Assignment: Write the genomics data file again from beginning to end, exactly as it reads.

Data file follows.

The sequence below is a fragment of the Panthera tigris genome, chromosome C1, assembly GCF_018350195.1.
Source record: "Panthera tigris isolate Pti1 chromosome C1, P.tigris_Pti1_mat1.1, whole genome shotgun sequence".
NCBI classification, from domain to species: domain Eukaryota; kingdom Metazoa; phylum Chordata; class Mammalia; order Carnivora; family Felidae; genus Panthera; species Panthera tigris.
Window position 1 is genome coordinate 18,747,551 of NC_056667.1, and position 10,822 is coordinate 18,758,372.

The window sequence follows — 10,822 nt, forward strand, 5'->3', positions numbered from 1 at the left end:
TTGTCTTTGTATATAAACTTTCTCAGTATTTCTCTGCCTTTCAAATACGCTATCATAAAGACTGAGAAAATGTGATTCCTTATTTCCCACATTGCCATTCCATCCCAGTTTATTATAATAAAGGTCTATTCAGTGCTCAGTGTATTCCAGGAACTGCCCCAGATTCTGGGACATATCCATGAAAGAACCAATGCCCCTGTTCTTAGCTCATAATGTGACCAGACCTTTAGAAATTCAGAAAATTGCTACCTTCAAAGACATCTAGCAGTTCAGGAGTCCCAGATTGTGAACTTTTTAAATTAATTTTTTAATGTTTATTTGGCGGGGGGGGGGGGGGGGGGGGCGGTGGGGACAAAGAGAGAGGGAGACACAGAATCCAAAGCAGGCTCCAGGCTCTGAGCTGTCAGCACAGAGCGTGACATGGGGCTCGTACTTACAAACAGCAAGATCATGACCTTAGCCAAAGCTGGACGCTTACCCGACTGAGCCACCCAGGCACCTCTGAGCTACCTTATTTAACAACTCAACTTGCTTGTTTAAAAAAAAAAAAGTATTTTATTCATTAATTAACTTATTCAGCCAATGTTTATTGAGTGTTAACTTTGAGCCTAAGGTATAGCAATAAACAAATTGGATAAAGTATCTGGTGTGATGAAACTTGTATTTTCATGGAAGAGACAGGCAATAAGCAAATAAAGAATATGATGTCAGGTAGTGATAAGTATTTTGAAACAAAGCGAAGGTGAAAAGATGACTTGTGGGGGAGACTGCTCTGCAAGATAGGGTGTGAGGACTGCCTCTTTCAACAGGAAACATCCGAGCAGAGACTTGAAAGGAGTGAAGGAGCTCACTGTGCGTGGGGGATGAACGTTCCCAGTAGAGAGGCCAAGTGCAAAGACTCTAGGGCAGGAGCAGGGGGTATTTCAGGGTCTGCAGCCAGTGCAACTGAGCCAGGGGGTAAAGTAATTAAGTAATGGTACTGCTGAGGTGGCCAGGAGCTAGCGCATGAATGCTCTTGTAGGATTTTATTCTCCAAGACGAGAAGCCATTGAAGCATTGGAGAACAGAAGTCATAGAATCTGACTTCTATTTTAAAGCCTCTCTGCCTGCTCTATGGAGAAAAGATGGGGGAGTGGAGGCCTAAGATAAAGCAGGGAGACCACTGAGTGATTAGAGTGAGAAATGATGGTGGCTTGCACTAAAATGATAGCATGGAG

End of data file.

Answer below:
The sequence below is a fragment of the Panthera tigris genome, chromosome C1, assembly GCF_018350195.1.
Source record: "Panthera tigris isolate Pti1 chromosome C1, P.tigris_Pti1_mat1.1, whole genome shotgun sequence".
NCBI classification, from domain to species: domain Eukaryota; kingdom Metazoa; phylum Chordata; class Mammalia; order Carnivora; family Felidae; genus Panthera; species Panthera tigris.
Window position 1 is genome coordinate 18,747,551 of NC_056667.1, and position 10,822 is coordinate 18,758,372.

The window sequence follows — 10,822 nt, forward strand, 5'->3', positions numbered from 1 at the left end:
TTGTCTTTGTATATAAACTTTCTCAGTATTTCTCTGCCTTTCAAATACGCTATCATAAAGACTGAGAAAATGTGATTCCTTATTTCCCACATTGCCATTCCATCCCAGTTTATTATAATAAAGGTCTATTCAGTGCTCAGTGTATTCCAGGAACTGCCCCAGATTCTGGGACATATCCATGAAAGAACCAATGCCCCTGTTCTTAGCTCATAATGTGACCAGACCTTTAGAAATTCAGAAAATTGCTACCTTCAAAGACATCTAGCAGTTCAGGAGTCCCAGATTGTGAACTTTTTAAATTAATTTTTTAATGTTTATTTGGCGGGGGGGGGGGGGGGGGGGGCGGTGGGGACAAAGAGAGAGGGAGACACAGAATCCAAAGCAGGCTCCAGGCTCTGAGCTGTCAGCACAGAGCGTGACATGGGGCTCGTACTTACAAACAGCAAGATCATGACCTTAGCCAAAGCTGGACGCTTACCCGACTGAGCCACCCAGGCACCTCTGAGCTACCTTATTTAACAACTCAACTTGCTTGTTTAAAAAAAAAAAAGTATTTTATTCATTAATTAACTTATTCAGCCAATGTTTATTGAGTGTTAACTTTGAGCCTAAGGTATAGCAATAAACAAATTGGATAAAGTATCTGGTGTGATGAAACTTGTATTTTCATGGAAGAGACAGGCAATAAGCAAATAAAGAATATGATGTCAGGTAGTGATAAGTATTTTGAAACAAAGCGAAGGTGAAAAGATGACTTGTGGGGGAGACTGCTCTGCAAGATAGGGTGTGAGGACTGCCTCTTTCAACAGGAAACATCCGAGCAGAGACTTGAAAGGAGTGAAGGAGCTCACTGTGCGTGGGGGATGAACGTTCCCAGTAGAGAGGCCAAGTGCAAAGACTCTAGGGCAGGAGCAGGGGGTATTTCAGGGTCTGCAGCCAGTGCAACTGAGCCAGGGGGTAAAGTAATTAAGTAATGGTACTGCTGAGGTGGCCAGGAGCTAGCGCATGAATGCTCTTGTAGGATTTTATTCTCCAAGACGAGAAGCCATTGAAGCATTGGAGAACAGAAGTCATAGAATCTGACTTCTATTTTAAAGCCTCTCTGCCTGCTCTATGGAGAAAAGATGGGGGAGTGGAGGCCTAAGATAAAGCAGGGAGACCACTGAGTGATTAGAGTGAGAAATGATGGTGGCTTGCACTAAAATGATAGCATGGAG